The proposal of Trump calls for an additional $5 million in the next fiscal year for the food and drug administration to regulate industrial hemp and its derivatives, including CBD.
Industrial hemp and CBD will receive new attention from federal agencies in the United States under President Donald trump’s 2021 budget plan released this week.
Trump also asked for more money to monitor industrial hemp growers.
The budget request came soon after Congress passed legislation requiring federal food and agriculture regulators to use cannabis-derived CBD as a dietary supplement.
The proposal is a response to the product’s growing popularity and a year-long delay in FDA regulations.
The FDA began reviewing federal regulations on industrial hemp-derived CBD last may, after the 2018 farm bill federally legalized industrial hemp and its derivatives. The comment has not been announced to the public.
In a statement, the FDA said the $5 million increase in the Trump budget would help advance FDA regulations for products that contain CBD while allowing the agency to enforce laws to make unsubstantiated medical claims against its products.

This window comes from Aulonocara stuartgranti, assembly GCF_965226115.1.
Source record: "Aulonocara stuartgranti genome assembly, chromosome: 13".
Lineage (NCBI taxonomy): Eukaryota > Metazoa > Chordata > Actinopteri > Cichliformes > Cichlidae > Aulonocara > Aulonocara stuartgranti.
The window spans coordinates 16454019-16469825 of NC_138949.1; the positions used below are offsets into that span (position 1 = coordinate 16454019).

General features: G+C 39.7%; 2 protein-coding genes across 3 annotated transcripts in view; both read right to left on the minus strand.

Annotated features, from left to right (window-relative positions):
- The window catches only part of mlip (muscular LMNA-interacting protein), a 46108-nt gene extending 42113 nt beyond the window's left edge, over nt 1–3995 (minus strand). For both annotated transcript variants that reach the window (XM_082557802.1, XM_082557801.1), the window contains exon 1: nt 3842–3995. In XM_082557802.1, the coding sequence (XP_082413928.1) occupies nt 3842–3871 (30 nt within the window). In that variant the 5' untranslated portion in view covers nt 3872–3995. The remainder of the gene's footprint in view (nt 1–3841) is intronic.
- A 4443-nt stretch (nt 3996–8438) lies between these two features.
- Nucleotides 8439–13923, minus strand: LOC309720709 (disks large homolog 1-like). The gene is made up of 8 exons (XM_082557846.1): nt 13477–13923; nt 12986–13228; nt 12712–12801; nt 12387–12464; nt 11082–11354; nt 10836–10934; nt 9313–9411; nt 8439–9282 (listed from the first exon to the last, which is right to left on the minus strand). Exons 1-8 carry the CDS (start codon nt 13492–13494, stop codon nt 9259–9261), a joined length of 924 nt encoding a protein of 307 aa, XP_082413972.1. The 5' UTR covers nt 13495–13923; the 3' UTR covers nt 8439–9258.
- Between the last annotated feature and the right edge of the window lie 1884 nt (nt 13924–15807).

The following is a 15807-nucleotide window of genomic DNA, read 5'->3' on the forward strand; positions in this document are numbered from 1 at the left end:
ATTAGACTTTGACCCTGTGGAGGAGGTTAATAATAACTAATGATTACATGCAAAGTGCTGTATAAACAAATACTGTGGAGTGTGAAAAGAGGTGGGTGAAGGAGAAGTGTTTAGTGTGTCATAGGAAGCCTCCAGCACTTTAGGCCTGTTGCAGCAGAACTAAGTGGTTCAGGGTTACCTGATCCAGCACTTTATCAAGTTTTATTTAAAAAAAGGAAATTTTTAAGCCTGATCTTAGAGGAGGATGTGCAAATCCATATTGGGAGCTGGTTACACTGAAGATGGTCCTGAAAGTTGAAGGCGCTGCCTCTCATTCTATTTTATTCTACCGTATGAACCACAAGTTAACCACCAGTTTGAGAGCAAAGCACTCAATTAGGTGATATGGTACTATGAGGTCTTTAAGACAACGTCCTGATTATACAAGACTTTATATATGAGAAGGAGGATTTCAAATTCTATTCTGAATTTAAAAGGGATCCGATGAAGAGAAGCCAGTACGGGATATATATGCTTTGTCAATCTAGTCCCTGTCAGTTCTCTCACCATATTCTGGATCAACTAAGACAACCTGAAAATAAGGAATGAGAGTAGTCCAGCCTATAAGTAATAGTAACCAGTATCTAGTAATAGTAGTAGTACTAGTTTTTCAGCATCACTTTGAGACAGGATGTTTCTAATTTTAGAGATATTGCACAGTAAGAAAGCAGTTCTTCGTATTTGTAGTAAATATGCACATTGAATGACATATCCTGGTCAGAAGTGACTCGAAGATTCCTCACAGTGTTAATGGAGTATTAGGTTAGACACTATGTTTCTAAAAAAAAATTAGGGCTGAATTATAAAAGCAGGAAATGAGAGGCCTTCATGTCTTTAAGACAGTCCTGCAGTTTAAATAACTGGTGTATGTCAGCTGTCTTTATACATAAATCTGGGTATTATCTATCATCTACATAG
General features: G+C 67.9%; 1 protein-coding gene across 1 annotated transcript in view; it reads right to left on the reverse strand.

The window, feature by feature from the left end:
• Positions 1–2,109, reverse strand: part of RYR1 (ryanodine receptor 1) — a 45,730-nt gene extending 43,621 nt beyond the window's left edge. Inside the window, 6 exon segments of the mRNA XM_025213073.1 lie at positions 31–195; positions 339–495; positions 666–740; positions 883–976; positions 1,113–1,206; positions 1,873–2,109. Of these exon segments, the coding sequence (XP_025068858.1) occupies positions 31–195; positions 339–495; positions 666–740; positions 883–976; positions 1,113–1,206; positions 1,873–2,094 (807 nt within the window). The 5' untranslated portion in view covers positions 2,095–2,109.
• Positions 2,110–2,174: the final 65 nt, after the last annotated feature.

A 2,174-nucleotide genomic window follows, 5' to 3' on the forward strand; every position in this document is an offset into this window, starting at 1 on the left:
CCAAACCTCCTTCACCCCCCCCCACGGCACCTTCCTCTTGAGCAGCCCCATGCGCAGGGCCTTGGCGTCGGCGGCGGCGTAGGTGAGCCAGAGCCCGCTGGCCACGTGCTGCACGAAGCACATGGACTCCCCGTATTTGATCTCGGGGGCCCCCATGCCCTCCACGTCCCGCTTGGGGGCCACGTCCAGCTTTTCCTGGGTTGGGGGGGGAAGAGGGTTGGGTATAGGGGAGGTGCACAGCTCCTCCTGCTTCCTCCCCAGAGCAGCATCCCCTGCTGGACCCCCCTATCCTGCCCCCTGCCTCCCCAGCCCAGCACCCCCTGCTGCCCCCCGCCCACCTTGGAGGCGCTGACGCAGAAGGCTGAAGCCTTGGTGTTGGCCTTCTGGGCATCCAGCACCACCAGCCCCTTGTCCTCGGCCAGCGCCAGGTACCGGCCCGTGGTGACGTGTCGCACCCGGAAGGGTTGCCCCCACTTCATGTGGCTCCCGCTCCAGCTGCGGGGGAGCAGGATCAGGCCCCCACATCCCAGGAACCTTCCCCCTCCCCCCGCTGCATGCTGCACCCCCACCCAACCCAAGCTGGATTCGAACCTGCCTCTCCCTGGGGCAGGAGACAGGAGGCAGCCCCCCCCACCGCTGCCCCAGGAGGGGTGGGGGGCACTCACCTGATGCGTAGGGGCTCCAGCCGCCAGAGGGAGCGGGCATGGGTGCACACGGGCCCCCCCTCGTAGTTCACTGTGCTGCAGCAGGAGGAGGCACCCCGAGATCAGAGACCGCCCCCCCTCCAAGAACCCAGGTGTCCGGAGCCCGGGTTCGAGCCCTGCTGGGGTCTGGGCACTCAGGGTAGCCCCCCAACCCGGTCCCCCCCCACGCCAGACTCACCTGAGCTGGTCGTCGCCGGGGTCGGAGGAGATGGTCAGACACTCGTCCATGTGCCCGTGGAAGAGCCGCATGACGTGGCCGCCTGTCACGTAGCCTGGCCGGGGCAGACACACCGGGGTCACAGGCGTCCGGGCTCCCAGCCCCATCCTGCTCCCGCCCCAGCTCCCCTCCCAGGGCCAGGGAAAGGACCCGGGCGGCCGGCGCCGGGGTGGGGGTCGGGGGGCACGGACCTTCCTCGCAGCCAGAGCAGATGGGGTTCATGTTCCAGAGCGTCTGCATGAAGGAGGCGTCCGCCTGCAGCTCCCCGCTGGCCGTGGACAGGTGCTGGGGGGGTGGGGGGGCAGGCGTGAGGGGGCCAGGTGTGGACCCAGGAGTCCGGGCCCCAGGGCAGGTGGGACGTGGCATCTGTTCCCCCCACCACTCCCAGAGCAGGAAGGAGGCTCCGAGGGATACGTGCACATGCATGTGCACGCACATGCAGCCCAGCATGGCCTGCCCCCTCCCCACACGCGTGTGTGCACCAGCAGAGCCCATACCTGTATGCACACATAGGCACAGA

“Since the passage of the farm act, the FDA believes that there has been a significant increase in marketing activities related to illicit industrial hemp derivatives, particularly those containing CBD,” the agency said.
The $5 million will be distributed among different FDA agencies, including:
- Office of regulatory affairs ($2 million).
- Veterinary center ($500,000).
- Center for food safety and applied nutrition ($2 million).
- FDA headquarters ($500,000).
The agency said it would use the money to:
Regulate cannabis-derived substances (such as CBD) in FDA-regulated products (including dietary supplements) and when they are used as additives in unapproved products (such as food).
- Make regulation.
- Process product review applications.
- Check and execute.
- Conduct research.
“The FDA must provide oversight of the growing number of FDA-regulated products which contains industrial hemp derivatives that may put the public at risk,” the agency said in its executive summary of the budget.
The agency added that the money would “indirectly increase the ability of the FDA’s dietary supplement and food ingredient review program.”